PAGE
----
Stalin and the Scientists

Stalin and the Scientists

A History of Triumph and Tragedy, 1905–1953

  • Author: Simon Ings
  • Publisher: Open Road + Grove/Atlantic
  • ISBN: 0802189865
  • Category: Science
  • Page: 528
  • View: 8192
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Scientists throughout history, from Galileo to today’s experts on climate change, have often had to contend with politics in their pursuit of knowledge. But in the Soviet Union, where the ruling elites embraced, patronized, and even fetishized science like never before, scientists lived their lives on a knife edge. The Soviet Union had the best-funded scientific establishment in history. Scientists were elevated as popular heroes and lavished with awards and privileges. But if their ideas or their field of study lost favor with the elites, they could be exiled, imprisoned, or murdered. And yet they persisted, making major contributions to 20th century science. Stalin and the Scientists tells the story of the many gifted scientists who worked in Russia from the years leading up to the Revolution through the death of the “Great Scientist” himself, Joseph Stalin. It weaves together the stories of scientists, politicians, and ideologues into an intimate and sometimes horrifying portrait of a state determined to remake the world. They often wreaked great harm. Stalin was himself an amateur botanist, and by falling under the sway of dangerous charlatans like Trofim Lysenko (who denied the existence of genes), and by relying on antiquated ideas of biology, he not only destroyed the lives of hundreds of brilliant scientists, he caused the death of millions through famine. But from atomic physics to management theory, and from radiation biology to neuroscience and psychology, these Soviet experts also made breakthroughs that forever changed agriculture, education, and medicine. A masterful book that deepens our understanding of Russian history, Stalin and the Scientists is a great achievement of research and storytelling, and a gripping look at what happens when science falls prey to politics.

Killing Hitler

Killing Hitler

The Plots, the Assassins, and the Dictator Who Cheated Death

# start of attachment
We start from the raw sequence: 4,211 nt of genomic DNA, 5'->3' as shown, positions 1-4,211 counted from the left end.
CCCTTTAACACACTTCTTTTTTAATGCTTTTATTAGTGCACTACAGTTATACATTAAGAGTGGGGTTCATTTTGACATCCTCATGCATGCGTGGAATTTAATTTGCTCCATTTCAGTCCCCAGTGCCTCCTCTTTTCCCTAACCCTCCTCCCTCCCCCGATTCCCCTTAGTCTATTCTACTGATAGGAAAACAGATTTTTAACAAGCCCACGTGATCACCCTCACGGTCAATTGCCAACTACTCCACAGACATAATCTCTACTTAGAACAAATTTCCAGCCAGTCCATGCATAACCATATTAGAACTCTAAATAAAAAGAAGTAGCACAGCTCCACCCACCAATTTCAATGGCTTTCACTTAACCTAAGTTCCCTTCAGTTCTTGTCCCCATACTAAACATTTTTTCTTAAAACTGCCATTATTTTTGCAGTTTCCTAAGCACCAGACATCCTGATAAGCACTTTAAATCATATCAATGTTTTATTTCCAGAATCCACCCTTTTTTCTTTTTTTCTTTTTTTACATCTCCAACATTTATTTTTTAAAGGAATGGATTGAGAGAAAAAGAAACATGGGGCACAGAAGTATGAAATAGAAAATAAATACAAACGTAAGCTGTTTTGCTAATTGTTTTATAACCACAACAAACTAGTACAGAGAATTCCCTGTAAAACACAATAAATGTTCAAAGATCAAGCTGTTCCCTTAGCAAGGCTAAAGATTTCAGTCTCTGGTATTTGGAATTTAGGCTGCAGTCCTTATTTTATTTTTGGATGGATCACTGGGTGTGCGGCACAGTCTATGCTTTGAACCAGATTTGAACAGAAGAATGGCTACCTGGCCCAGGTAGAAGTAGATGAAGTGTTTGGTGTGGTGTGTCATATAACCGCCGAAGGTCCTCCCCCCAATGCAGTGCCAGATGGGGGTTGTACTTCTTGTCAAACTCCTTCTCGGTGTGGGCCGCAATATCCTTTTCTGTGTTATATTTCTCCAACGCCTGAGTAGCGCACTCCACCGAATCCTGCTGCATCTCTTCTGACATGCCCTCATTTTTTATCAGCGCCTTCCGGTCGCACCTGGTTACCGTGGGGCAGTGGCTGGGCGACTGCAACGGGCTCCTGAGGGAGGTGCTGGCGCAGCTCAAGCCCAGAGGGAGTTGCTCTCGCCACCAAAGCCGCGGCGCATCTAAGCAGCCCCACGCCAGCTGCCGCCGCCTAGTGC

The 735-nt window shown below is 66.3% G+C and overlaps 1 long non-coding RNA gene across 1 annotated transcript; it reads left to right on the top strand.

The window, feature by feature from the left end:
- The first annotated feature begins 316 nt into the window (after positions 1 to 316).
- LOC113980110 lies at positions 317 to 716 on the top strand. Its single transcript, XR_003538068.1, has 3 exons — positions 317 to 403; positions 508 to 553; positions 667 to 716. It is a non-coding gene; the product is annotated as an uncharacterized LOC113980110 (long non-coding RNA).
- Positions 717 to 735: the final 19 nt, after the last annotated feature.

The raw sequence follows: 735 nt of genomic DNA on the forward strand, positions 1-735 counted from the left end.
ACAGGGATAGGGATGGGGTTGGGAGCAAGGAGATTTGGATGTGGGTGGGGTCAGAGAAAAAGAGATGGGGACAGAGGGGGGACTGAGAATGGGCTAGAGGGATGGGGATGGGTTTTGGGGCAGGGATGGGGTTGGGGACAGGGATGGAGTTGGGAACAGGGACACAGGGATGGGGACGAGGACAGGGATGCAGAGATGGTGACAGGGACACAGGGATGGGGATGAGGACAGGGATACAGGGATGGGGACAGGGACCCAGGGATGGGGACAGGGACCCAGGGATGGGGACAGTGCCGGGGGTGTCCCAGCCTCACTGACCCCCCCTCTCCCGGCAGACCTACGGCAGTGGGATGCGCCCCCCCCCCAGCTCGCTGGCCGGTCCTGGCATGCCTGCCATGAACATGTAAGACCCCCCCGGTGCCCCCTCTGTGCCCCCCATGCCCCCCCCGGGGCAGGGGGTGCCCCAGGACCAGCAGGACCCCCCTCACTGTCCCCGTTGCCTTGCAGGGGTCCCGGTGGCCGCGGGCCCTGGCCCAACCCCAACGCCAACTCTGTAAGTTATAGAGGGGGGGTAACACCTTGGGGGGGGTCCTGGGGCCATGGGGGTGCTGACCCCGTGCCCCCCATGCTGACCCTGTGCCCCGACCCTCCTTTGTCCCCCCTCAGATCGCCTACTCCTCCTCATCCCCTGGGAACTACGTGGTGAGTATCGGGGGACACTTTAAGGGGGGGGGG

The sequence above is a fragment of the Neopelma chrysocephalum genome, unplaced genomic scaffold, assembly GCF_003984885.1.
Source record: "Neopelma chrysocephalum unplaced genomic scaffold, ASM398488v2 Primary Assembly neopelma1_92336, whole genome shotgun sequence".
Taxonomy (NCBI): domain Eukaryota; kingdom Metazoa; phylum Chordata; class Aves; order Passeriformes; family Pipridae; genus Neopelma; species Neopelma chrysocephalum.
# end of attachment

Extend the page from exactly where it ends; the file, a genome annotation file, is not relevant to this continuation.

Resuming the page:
• Author: Roger Moorhouse
  • Publisher: Bantam
  • ISBN: 0553382551
  • Category: History
  • Page: 374
  • View: 688
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Looks at the diverse unsuccessful attempts to assassinate Adolf Hitler, profiles the various conspirators involved in the incidents, and speculates about the potential global ramifications if one of the attempts had been successful. Reprint. 20,000 first printing.

Conjectures and Refutations

Conjectures and Refutations

The Growth of Scientific Knowledge

  • Author: Karl Popper
  • Publisher: Routledge
  • ISBN: 1135971374
  • Category: Philosophy
  • Page: 608
  • View: 2678
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Conjectures and Refutations is one of Karl Popper's most wide-ranging and popular works, notable not only for its acute insight into the way scientific knowledge grows, but also for applying those insights to politics and to history. It provides one of the clearest and most accessible statements of the fundamental idea that guided his work: not only our knowledge, but our aims and our standards, grow through an unending process of trial and error.

Tuxedo Park

Tuxedo Park

A Wall Street Tycoon and the Secret Palace of Science That Changed the Course of World War II

  • Author: Jennet Conant
  • Publisher: Simon and Schuster
  • ISBN: 1476767297
  • Category: History
  • Page: 352
  • View: 7923
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The untold story of an eccentric Wall Street tycoon and the circle of scientific geniuses he assembled before World War II to develop the science for radar and the atomic bomb. Together they changed the course of history. Legendary financier, philanthropist, and society figure Alfred Lee Loomis gathered the most visionary scientific minds of the twentieth century—Albert Einstein, Werner Heisenberg, Niels Bohr, Enrico Fermi, and others—at his state-of-the-art laboratory in Tuxedo Park, New York, in the late 1930s. He established a top-secret defense laboratory at MIT and personally bankrolled pioneering research into new, high-powered radar detection systems that helped defeat the German Air Force and U-boats. With Ernest Lawrence, the Nobel Prize–winning physicist, he pushed Franklin Delano Roosevelt to fund research in nuclear fission, which led to the development of the atomic bomb. Jennet Conant, the granddaughter of James Bryant Conant, one of the leading scientific advisers of World War II, enjoyed unprecedented access to Loomis’ papers, as well as to people intimately involved in his life and work. She pierces through Loomis’ obsessive secrecy and illuminates his role in assuring the Allied victory.

Anne Frank's Tree

Anne Frank's Tree

Nature's Confrontation with Technology, Dominance and the Holocaust

  • Author: Katz Eric
  • Publisher: N.A
  • ISBN: 9781874267911
  • Category: History
  • Page: 212
  • View: 8757